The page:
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http://hyperphysics.phy-astr.gsu.edu/hbase/quantum/helium.html#c1

Thank you!

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- Thread starter MonsieurWise
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- #1

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http://hyperphysics.phy-astr.gsu.edu/hbase/quantum/helium.html#c1

Thank you!

- #2

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Thank you very much, and I'm very sorry if I seems too demanding...but I have only 1 day left before the Science Fair...

Thank you again.

- #3

alxm

Science Advisor

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Spin-orbit coupling probably.

- #4

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- #5

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Oh! Thanks!

Is there a good explanation for this that i can find on the internet?

Is there a good explanation for this that i can find on the internet?

- #6

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"Intermediate Quantum Mechanics" by Hans Bethe and Roman Jackiw. Most

books that discuss the Hartree-Fock method will have discussions on

two-electron atoms.

- #7

alxm

Science Advisor

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Wheeler (1986):

Bob S, I'd have to disagree with the statement it can "only be calculated approximately". It cannot be calculated*analytically* by any *known* method. But it *can* be calculated to arbitrary precision.

There probably does exist an exact mathematical solution, at least for the nonrelativistic equation. They did find one for the classical three-body problem. It's unlikely though, that the mathematically exact solution is something which is itself easier to calculate than a numerical method.

The nonrelativistic ground state energy is -2.903724 a.u. Relativistic: -2.903855 (a difference by ~0.3 J/mol.. not much by any standard)

Just to compare some methods, since I have the numbers handy:

Hartree-Fock: -2.86

Thomas-Fermi model: -2.19

1st order perturbation theory: -2.75

The simplest, most exact method was the one Hylleraas used as early as 1929; a direct variational-principle approach, which is completely exact (nonrelativistic) for a given basis.

A single parameter (analytically solvable): -2.85

3 parameters: -2.847 (Hylleraas 1929)

6 parameters: -2.902 (Hylleraas 1929)

14 parameters: -2.90370 (Chandrasekhar 1955)

10257 parameters: -2.90372437703411959831115924519440444 (Schwartz, 2002)

Which is absurd, really, since relativistic effects come into play. Also, Helium is essentially a bit of a special case; Hylleraas method doesn't scale well to systems of more than two electrons. In other cases you'd probably use full-CI.

"But", Bohr protested, "nobody will believe me unless I can explain every atom and every molecule."; Rutherford was quick to reply, "Bohr, you explain hydrogen and you explain helium and everybody will believe the rest."

Bob S, I'd have to disagree with the statement it can "only be calculated approximately". It cannot be calculated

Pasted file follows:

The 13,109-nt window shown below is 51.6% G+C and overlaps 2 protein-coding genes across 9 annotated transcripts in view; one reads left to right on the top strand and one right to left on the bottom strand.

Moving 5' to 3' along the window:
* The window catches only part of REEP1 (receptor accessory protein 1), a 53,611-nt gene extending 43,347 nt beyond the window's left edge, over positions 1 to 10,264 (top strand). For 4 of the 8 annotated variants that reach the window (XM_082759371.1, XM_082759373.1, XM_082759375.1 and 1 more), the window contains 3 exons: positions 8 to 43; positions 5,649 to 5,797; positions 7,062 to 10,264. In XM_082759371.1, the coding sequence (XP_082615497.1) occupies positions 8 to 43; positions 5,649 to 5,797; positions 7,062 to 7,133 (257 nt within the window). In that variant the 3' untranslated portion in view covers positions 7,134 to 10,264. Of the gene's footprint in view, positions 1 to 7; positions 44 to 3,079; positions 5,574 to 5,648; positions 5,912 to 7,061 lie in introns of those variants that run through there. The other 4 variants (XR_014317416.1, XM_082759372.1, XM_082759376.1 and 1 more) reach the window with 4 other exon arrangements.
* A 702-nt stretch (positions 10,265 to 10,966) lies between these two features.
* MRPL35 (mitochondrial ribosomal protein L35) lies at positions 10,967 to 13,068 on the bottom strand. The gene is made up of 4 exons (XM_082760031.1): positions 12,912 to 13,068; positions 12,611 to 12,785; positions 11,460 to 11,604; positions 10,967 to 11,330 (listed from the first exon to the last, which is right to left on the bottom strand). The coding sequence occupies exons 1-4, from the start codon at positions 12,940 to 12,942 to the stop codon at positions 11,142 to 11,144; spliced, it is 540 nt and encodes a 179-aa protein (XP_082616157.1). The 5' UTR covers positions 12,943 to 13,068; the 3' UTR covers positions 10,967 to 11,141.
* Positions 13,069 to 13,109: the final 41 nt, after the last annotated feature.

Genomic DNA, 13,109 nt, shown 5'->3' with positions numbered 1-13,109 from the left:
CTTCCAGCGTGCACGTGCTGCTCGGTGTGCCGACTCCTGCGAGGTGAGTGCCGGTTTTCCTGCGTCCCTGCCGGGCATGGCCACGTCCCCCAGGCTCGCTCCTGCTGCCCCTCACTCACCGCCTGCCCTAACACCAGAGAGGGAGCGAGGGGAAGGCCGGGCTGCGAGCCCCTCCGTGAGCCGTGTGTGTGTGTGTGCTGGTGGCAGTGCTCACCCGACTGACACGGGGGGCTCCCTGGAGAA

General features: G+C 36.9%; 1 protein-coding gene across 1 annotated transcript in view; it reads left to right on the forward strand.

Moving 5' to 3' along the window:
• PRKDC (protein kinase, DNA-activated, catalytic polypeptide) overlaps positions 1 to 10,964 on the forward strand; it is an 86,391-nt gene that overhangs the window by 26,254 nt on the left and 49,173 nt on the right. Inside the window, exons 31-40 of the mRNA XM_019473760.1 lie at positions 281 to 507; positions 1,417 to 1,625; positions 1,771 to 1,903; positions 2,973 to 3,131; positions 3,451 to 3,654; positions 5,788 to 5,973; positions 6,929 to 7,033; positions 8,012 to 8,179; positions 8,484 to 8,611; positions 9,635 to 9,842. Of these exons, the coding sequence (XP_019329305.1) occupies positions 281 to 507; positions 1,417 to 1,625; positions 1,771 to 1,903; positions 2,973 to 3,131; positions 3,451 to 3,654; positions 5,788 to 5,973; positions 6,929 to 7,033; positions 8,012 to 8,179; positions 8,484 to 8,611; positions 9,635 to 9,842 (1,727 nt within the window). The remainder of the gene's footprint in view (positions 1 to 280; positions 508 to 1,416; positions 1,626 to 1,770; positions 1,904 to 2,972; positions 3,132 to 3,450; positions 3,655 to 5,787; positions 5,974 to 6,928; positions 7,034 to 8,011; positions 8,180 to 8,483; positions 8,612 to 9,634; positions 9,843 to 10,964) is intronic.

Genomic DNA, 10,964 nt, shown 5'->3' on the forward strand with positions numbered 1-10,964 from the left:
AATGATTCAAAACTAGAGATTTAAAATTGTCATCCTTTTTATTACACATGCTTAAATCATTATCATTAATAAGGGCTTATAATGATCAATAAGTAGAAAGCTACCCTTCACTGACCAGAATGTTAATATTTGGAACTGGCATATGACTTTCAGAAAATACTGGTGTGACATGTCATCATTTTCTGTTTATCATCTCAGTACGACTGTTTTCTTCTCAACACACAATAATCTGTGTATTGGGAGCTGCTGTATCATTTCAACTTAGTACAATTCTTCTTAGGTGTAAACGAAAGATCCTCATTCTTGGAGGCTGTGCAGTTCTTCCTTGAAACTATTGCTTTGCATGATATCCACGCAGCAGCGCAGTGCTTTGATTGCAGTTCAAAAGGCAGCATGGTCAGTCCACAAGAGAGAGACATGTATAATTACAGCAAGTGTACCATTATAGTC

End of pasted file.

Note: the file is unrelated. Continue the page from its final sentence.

There probably does exist an exact mathematical solution, at least for the nonrelativistic equation. They did find one for the classical three-body problem. It's unlikely though, that the mathematically exact solution is something which is itself easier to calculate than a numerical method.

The nonrelativistic ground state energy is -2.903724 a.u. Relativistic: -2.903855 (a difference by ~0.3 J/mol.. not much by any standard)

Just to compare some methods, since I have the numbers handy:

Hartree-Fock: -2.86

Thomas-Fermi model: -2.19

1st order perturbation theory: -2.75

The simplest, most exact method was the one Hylleraas used as early as 1929; a direct variational-principle approach, which is completely exact (nonrelativistic) for a given basis.

A single parameter (analytically solvable): -2.85

3 parameters: -2.847 (Hylleraas 1929)

6 parameters: -2.902 (Hylleraas 1929)

14 parameters: -2.90370 (Chandrasekhar 1955)

10257 parameters: -2.90372437703411959831115924519440444 (Schwartz, 2002)

Which is absurd, really, since relativistic effects come into play. Also, Helium is essentially a bit of a special case; Hylleraas method doesn't scale well to systems of more than two electrons. In other cases you'd probably use full-CI.

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- #8

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- #9

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If anyone is interested, and has access to Physical Review journals, search for articles by G. W. F. Drake. He did a lot of work (mostly in the 1970's and 1980's ?) doing precision calculations of helium energy levels. For example:

http://prola.aps.org/abstract/PRL/v59/i14/p1549_1" [Broken]

"New variational techniques for the 1snd states of helium"

http://prola.aps.org/abstract/PRL/v59/i14/p1549_1" [Broken]

"New variational techniques for the 1snd states of helium"

New variational techniques are described which yield a factor of 1000 improvement in accuracy for the energies of the 1snd^{1}D and^{3}D states of helium up to n=8. Convergence to better than ±10 kHz is obtained, making possible high-precision comparisons with experiment for fine structure and singlet-triplet splittings. The comparisons are sensitive to QED, relativistic recoil, and second-order mass-polarization corrections.

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- #10

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Thanks you guys a lot ^^

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